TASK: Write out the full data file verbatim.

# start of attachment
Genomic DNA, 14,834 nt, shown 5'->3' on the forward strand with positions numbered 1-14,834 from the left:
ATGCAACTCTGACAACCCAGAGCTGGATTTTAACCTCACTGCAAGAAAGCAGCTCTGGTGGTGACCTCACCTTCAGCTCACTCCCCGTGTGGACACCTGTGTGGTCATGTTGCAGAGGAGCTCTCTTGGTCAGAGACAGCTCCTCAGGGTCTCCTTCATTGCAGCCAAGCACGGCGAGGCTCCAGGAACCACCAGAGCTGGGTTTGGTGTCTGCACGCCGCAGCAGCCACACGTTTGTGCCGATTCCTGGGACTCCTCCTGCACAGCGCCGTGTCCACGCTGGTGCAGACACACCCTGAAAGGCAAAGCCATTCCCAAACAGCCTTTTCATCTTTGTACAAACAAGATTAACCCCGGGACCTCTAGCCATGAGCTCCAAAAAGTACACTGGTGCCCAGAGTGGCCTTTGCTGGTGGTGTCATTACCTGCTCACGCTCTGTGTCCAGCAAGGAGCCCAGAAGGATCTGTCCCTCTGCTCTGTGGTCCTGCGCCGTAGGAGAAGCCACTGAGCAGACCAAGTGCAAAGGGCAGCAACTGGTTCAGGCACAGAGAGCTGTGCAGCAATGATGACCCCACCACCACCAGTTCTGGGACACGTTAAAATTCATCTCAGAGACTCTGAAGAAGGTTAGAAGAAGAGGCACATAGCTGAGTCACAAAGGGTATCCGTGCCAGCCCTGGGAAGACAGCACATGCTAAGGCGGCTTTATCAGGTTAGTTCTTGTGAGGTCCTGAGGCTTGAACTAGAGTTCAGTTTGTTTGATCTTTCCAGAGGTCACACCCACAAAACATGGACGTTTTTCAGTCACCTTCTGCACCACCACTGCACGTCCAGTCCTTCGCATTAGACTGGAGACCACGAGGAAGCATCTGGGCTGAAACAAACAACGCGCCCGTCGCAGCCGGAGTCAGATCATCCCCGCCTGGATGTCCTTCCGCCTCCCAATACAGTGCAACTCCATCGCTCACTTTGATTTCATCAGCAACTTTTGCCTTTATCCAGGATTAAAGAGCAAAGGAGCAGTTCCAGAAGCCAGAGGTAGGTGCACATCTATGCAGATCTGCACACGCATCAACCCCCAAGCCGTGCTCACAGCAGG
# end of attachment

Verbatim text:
Genomic DNA, 14,834 nt, shown 5'->3' on the forward strand with positions numbered 1-14,834 from the left:
ATGCAACTCTGACAACCCAGAGCTGGATTTTAACCTCACTGCAAGAAAGCAGCTCTGGTGGTGACCTCACCTTCAGCTCACTCCCCGTGTGGACACCTGTGTGGTCATGTTGCAGAGGAGCTCTCTTGGTCAGAGACAGCTCCTCAGGGTCTCCTTCATTGCAGCCAAGCACGGCGAGGCTCCAGGAACCACCAGAGCTGGGTTTGGTGTCTGCACGCCGCAGCAGCCACACGTTTGTGCCGATTCCTGGGACTCCTCCTGCACAGCGCCGTGTCCACGCTGGTGCAGACACACCCTGAAAGGCAAAGCCATTCCCAAACAGCCTTTTCATCTTTGTACAAACAAGATTAACCCCGGGACCTCTAGCCATGAGCTCCAAAAAGTACACTGGTGCCCAGAGTGGCCTTTGCTGGTGGTGTCATTACCTGCTCACGCTCTGTGTCCAGCAAGGAGCCCAGAAGGATCTGTCCCTCTGCTCTGTGGTCCTGCGCCGTAGGAGAAGCCACTGAGCAGACCAAGTGCAAAGGGCAGCAACTGGTTCAGGCACAGAGAGCTGTGCAGCAATGATGACCCCACCACCACCAGTTCTGGGACACGTTAAAATTCATCTCAGAGACTCTGAAGAAGGTTAGAAGAAGAGGCACATAGCTGAGTCACAAAGGGTATCCGTGCCAGCCCTGGGAAGACAGCACATGCTAAGGCGGCTTTATCAGGTTAGTTCTTGTGAGGTCCTGAGGCTTGAACTAGAGTTCAGTTTGTTTGATCTTTCCAGAGGTCACACCCACAAAACATGGACGTTTTTCAGTCACCTTCTGCACCACCACTGCACGTCCAGTCCTTCGCATTAGACTGGAGACCACGAGGAAGCATCTGGGCTGAAACAAACAACGCGCCCGTCGCAGCCGGAGTCAGATCATCCCCGCCTGGATGTCCTTCCGCCTCCCAATACAGTGCAACTCCATCGCTCACTTTGATTTCATCAGCAACTTTTGCCTTTATCCAGGATTAAAGAGCAAAGGAGCAGTTCCAGAAGCCAGAGGTAGGTGCACATCTATGCAGATCTGCACACGCATCAACCCCCAAGCCGTGCTCACAGCAGG